Today I met with the second section of my Directing class and they listened in silence as I explained my humour challenge. They nodded sadly in agreement. I set them free to create their original pieces, and I visited each group, eager to soak in their energy and viewpoints. On a quest to discover WHAT IS FUNNY, I found myself laughing along with my students as they told their stories theatrically.
Look at this. Is this serious or is it funny? Yes.
Look at this group staging the entrapment of an animal. They were trying to make something serious, I think, but succeeded in creating something funny. We can now discuss ‘tone’ in our directing class, because it is clear that the tone adopted by the actors can tip a moment from one extreme to another. In a nation where STAND UP COMEDY RULES students are easily drawn to a humourous tone.
One of my students, Faith, taught me a new Kiswahili word in class today. It is Nairobi slang and not official Kiswahili. The word is ‘wazi’ and it means cool. It is said with no energy. It is said quietly, effortlessly: ‘wazi’. She taught me this after I caught her imitating me in an American dialect saying ‘Awesome’ and ‘Brilliant’ the way I do when I like something. She told me to say ‘wazi to be more Kenyan.
I went and watched another group working and decided to try my new word when I liked what I saw. I went up to Tinnah and said ‘’wizi’, getting the word wrong. She turned to me with a face of puzzlement and said ‘thieves?’ An epic failure as I tried to be cool. Now that cracked me up, because I was sure I was right. I am far from ‘wazi’.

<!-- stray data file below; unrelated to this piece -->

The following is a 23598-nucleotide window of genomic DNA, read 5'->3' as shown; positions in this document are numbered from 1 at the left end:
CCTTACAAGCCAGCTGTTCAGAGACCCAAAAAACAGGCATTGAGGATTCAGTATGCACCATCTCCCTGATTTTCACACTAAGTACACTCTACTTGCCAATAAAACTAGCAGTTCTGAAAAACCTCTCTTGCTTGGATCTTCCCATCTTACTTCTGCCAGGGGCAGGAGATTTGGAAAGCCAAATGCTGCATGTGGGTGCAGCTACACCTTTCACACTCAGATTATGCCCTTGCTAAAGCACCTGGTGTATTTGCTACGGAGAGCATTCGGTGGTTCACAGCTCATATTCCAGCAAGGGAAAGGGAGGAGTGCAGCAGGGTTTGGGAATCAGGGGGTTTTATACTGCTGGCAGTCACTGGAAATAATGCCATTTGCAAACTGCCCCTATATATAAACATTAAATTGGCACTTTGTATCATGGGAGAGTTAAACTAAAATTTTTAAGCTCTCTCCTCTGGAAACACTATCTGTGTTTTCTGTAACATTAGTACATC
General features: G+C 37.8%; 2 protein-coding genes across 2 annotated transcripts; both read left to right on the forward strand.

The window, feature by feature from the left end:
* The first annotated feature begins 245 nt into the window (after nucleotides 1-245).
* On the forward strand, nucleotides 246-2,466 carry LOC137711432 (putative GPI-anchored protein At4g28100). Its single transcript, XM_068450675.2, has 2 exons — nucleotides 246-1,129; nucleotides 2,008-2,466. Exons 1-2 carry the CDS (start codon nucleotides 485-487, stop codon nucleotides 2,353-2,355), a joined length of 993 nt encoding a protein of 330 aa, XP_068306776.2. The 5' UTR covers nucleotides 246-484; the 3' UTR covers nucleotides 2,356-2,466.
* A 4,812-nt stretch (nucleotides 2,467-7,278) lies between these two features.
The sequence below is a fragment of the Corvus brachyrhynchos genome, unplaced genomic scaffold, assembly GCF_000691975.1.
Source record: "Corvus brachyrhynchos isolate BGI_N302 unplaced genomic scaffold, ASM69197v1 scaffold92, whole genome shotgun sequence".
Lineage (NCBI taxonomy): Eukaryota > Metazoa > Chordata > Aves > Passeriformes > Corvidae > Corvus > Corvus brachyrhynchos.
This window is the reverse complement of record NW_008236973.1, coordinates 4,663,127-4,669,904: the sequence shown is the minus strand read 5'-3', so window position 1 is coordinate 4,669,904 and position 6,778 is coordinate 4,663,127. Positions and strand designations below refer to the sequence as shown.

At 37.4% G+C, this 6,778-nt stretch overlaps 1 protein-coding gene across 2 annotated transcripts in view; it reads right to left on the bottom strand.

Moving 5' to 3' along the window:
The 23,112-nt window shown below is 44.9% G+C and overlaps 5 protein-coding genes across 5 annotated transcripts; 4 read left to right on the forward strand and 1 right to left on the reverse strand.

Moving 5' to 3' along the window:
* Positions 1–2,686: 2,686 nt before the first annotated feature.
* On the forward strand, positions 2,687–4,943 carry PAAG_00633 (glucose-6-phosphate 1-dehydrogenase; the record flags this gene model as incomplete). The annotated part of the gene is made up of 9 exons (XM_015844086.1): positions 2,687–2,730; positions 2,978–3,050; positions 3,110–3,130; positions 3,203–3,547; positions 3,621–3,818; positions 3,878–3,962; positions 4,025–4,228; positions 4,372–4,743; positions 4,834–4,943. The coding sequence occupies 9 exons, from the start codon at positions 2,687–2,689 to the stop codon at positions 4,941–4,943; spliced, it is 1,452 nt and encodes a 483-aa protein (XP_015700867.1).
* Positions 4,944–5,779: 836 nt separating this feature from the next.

In response to my first previous post WHAT’S SO FUNNY a former student from the 1980’s, Lyle Ostrow, sent me this note: “I remember sitting in your high school theater class about 27 years ago (seriously!) and you told us there were certain words that could make just about anyone laugh. Your example was “nostril” – you got right up in a student’s face and just said “nostril” and they started laughing. Not necessarily relevant to your current situation, but the title of your journal entry triggered the memory. This can’t possibly be a real memory, can it? ”
I have no memory of frightening a student into laughter by saying ‘nostril’ in his face. I probably did. Lyle’s memory is vivid and real and very true. It’s amazing what I thought I knew when I was young.
When I see my class on Friday I will sneak the word ‘nostril’ into my lesson to test this 27 year old theory. Stay tuned.
Wazi. Not wizi. Nostril.